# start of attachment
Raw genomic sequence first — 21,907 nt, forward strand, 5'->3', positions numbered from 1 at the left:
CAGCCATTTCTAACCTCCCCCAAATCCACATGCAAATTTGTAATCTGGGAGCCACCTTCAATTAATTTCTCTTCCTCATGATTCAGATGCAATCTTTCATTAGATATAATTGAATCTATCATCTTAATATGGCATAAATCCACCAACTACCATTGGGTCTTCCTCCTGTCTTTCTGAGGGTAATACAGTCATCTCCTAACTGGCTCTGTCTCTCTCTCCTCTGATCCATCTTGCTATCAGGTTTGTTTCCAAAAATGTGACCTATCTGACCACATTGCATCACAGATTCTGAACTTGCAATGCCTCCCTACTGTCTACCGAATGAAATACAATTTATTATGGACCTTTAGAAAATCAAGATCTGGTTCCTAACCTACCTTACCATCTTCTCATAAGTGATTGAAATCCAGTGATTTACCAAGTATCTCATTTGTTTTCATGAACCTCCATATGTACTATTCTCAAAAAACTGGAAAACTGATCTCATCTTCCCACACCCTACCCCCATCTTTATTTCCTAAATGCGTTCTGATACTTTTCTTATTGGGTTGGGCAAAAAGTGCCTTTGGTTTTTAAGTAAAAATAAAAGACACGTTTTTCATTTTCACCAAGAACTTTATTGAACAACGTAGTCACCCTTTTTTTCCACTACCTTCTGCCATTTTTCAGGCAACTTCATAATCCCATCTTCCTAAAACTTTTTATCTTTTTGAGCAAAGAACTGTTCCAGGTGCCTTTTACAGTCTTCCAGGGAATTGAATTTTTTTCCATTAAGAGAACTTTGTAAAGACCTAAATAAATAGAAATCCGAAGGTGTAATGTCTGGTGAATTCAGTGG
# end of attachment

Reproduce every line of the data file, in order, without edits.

Raw genomic sequence first — 21,907 nt, forward strand, 5'->3', positions numbered from 1 at the left:
CAGCCATTTCTAACCTCCCCCAAATCCACATGCAAATTTGTAATCTGGGAGCCACCTTCAATTAATTTCTCTTCCTCATGATTCAGATGCAATCTTTCATTAGATATAATTGAATCTATCATCTTAATATGGCATAAATCCACCAACTACCATTGGGTCTTCCTCCTGTCTTTCTGAGGGTAATACAGTCATCTCCTAACTGGCTCTGTCTCTCTCTCCTCTGATCCATCTTGCTATCAGGTTTGTTTCCAAAAATGTGACCTATCTGACCACATTGCATCACAGATTCTGAACTTGCAATGCCTCCCTACTGTCTACCGAATGAAATACAATTTATTATGGACCTTTAGAAAATCAAGATCTGGTTCCTAACCTACCTTACCATCTTCTCATAAGTGATTGAAATCCAGTGATTTACCAAGTATCTCATTTGTTTTCATGAACCTCCATATGTACTATTCTCAAAAAACTGGAAAACTGATCTCATCTTCCCACACCCTACCCCCATCTTTATTTCCTAAATGCGTTCTGATACTTTTCTTATTGGGTTGGGCAAAAAGTGCCTTTGGTTTTTAAGTAAAAATAAAAGACACGTTTTTCATTTTCACCAAGAACTTTATTGAACAACGTAGTCACCCTTTTTTTCCACTACCTTCTGCCATTTTTCAGGCAACTTCATAATCCCATCTTCCTAAAACTTTTTATCTTTTTGAGCAAAGAACTGTTCCAGGTGCCTTTTACAGTCTTCCAGGGAATTGAATTTTTTTCCATTAAGAGAACTTTGTAAAGACCTAAATAAATAGAAATCCGAAGGTGTAATGTCTGGTGAATTCAGTGG